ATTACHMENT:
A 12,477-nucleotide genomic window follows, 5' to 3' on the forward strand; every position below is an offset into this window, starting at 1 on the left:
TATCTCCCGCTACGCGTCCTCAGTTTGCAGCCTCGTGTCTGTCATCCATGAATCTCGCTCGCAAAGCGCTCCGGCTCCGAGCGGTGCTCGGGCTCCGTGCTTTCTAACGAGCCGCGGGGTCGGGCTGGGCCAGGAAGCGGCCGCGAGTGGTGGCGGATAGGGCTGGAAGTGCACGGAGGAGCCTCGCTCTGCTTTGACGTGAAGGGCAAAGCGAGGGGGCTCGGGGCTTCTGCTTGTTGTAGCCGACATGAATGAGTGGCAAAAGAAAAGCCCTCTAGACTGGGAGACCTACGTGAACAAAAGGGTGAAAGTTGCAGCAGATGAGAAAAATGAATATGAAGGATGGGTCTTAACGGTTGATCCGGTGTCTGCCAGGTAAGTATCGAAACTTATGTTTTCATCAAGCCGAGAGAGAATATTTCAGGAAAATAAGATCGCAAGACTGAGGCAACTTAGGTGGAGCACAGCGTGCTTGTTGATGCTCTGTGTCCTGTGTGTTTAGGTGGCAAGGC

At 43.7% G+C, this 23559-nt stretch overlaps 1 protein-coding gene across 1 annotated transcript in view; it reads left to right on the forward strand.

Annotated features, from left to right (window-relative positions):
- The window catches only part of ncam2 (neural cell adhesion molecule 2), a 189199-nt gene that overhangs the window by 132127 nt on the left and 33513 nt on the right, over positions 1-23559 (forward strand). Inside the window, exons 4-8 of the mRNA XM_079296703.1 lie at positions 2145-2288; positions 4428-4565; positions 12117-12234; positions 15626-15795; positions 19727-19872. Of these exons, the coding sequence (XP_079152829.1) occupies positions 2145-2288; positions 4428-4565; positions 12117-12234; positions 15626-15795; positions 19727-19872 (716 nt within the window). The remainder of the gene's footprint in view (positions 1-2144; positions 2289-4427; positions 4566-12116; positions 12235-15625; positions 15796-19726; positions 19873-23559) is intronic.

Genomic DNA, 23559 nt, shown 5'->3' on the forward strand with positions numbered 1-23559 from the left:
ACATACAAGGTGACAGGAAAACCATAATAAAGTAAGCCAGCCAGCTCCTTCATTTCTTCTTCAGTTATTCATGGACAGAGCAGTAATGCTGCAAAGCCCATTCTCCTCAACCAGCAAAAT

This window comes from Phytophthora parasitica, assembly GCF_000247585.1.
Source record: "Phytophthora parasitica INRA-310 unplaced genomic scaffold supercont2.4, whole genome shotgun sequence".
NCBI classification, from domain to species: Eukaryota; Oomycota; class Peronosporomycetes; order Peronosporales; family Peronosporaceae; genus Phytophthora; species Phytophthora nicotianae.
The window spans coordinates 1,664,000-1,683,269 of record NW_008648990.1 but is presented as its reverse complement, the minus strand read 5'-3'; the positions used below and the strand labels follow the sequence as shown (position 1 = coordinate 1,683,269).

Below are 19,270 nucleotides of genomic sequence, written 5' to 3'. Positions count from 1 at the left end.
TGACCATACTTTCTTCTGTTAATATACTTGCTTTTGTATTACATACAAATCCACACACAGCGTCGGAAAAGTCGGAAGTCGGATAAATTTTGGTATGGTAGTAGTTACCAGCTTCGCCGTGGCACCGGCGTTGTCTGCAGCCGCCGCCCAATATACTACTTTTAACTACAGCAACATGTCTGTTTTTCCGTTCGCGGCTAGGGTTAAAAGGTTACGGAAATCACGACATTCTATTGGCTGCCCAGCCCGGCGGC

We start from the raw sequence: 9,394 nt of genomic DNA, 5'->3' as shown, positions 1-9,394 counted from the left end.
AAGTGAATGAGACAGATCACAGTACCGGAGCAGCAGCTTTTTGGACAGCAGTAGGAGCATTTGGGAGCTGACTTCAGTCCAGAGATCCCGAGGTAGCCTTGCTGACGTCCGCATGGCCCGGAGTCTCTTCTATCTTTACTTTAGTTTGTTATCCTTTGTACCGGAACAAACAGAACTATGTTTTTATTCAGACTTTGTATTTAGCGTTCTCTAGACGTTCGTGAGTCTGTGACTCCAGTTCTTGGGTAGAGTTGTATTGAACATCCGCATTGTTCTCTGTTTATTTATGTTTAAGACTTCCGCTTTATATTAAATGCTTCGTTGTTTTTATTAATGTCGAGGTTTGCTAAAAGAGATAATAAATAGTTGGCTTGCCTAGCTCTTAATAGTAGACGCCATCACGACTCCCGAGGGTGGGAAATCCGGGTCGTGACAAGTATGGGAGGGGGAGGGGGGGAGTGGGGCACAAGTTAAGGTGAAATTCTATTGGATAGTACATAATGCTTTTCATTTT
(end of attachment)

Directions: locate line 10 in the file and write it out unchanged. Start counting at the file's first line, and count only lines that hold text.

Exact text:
NCBI classification, from domain to species: Eukaryota; Oomycota; class Peronosporomycetes; order Peronosporales; family Peronosporaceae; genus Phytophthora; species Phytophthora nicotianae.